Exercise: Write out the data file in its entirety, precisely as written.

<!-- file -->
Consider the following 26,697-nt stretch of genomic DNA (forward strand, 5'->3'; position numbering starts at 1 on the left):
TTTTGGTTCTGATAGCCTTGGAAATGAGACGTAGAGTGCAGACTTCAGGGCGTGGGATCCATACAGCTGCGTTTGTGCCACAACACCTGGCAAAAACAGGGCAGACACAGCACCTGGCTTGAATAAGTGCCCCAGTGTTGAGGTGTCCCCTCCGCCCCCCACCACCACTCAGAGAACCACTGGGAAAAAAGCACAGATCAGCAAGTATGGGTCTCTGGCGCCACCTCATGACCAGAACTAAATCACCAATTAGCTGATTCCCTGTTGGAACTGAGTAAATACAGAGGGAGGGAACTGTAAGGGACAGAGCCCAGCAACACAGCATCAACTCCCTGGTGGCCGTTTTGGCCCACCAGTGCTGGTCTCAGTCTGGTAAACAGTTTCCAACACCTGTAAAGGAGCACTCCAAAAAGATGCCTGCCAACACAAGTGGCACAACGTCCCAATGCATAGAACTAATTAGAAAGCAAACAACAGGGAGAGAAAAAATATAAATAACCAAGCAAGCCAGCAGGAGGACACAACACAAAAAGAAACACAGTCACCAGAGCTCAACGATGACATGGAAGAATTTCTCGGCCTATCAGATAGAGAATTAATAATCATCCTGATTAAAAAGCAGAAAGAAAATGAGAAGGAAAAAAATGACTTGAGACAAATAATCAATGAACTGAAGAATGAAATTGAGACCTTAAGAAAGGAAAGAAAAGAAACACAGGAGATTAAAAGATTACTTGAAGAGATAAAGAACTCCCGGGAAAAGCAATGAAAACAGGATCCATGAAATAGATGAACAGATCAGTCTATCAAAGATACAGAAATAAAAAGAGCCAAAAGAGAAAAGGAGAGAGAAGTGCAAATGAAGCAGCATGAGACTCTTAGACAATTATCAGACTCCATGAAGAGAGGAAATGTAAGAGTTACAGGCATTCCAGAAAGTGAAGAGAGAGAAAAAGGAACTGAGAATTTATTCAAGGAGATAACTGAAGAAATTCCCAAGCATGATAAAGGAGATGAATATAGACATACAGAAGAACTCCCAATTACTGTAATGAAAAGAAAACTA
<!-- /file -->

Consider the following 26,697-nt stretch of genomic DNA (forward strand, 5'->3'; position numbering starts at 1 on the left):
TTTTGGTTCTGATAGCCTTGGAAATGAGACGTAGAGTGCAGACTTCAGGGCGTGGGATCCATACAGCTGCGTTTGTGCCACAACACCTGGCAAAAACAGGGCAGACACAGCACCTGGCTTGAATAAGTGCCCCAGTGTTGAGGTGTCCCCTCCGCCCCCCACCACCACTCAGAGAACCACTGGGAAAAAAGCACAGATCAGCAAGTATGGGTCTCTGGCGCCACCTCATGACCAGAACTAAATCACCAATTAGCTGATTCCCTGTTGGAACTGAGTAAATACAGAGGGAGGGAACTGTAAGGGACAGAGCCCAGCAACACAGCATCAACTCCCTGGTGGCCGTTTTGGCCCACCAGTGCTGGTCTCAGTCTGGTAAACAGTTTCCAACACCTGTAAAGGAGCACTCCAAAAAGATGCCTGCCAACACAAGTGGCACAACGTCCCAATGCATAGAACTAATTAGAAAGCAAACAACAGGGAGAGAAAAAATATAAATAACCAAGCAAGCCAGCAGGAGGACACAACACAAAAAGAAACACAGTCACCAGAGCTCAACGATGACATGGAAGAATTTCTCGGCCTATCAGATAGAGAATTAATAATCATCCTGATTAAAAAGCAGAAAGAAAATGAGAAGGAAAAAAATGACTTGAGACAAATAATCAATGAACTGAAGAATGAAATTGAGACCTTAAGAAAGGAAAGAAAAGAAACACAGGAGATTAAAAGATTACTTGAAGAGATAAAGAACTCCCGGGAAAAGCAATGAAAACAGGATCCATGAAATAGATGAACAGATCAGTCTATCAAAGATACAGAAATAAAAAGAGCCAAAAGAGAAAAGGAGAGAGAAGTGCAAATGAAGCAGCATGAGACTCTTAGACAATTATCAGACTCCATGAAGAGAGGAAATGTAAGAGTTACAGGCATTCCAGAAAGTGAAGAGAGAGAAAAAGGAACTGAGAATTTATTCAAGGAGATAACTGAAGAAATTCCCAAGCATGATAAAGGAGATGAATATAGACATACAGAAGAACTCCCAATTACTGTAATGAAAAGAAAACTA